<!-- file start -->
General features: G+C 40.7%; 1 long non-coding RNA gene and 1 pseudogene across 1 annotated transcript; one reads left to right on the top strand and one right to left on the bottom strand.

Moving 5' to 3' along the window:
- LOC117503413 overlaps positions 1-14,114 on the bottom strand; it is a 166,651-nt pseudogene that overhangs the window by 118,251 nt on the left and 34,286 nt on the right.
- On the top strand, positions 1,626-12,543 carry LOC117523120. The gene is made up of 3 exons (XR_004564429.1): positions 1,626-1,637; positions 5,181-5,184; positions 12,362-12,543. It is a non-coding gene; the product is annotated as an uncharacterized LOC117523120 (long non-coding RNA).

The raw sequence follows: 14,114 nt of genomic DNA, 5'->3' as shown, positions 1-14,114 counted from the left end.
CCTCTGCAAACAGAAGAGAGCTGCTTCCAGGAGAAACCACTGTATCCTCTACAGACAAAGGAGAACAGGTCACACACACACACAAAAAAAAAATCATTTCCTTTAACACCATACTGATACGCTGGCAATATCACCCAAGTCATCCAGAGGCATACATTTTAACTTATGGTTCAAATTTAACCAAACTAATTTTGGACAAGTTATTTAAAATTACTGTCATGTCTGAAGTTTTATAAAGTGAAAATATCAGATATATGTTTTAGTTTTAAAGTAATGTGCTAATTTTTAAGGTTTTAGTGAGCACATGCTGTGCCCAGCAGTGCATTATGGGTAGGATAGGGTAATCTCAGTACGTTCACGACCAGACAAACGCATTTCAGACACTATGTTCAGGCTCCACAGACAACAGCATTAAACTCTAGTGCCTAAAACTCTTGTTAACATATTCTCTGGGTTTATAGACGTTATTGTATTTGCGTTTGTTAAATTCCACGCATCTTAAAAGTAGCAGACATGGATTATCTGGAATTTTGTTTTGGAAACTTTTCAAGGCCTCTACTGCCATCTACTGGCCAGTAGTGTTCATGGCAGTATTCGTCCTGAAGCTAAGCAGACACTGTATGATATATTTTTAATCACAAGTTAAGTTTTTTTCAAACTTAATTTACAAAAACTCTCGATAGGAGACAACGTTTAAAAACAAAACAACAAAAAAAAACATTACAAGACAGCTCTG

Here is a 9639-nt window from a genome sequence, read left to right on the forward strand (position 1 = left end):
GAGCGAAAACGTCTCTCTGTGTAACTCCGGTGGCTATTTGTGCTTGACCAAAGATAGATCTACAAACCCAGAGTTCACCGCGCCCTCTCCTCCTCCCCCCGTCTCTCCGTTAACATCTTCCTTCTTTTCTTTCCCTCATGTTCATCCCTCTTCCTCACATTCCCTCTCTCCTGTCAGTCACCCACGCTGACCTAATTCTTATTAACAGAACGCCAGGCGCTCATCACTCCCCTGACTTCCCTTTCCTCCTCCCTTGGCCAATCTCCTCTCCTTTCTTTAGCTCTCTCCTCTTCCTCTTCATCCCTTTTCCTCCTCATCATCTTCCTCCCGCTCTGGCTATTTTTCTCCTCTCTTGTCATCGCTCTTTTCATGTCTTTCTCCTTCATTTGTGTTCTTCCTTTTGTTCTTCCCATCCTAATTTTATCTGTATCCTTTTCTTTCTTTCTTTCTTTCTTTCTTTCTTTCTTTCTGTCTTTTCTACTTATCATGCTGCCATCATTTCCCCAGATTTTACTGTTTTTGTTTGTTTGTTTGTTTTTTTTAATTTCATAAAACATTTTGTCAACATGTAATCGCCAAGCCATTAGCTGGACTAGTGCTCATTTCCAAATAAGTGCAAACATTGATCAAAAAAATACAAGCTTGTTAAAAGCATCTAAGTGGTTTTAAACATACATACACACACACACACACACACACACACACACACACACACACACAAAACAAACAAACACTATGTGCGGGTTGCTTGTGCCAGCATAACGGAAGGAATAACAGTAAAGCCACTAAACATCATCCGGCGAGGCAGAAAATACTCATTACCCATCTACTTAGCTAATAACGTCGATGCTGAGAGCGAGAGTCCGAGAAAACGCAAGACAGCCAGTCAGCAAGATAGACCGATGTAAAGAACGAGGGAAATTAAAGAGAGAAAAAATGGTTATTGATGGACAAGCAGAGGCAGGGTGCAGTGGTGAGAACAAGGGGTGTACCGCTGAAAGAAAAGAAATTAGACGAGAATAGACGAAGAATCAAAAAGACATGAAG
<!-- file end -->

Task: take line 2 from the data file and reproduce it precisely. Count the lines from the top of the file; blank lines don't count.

Moving 5' to 3' along the window: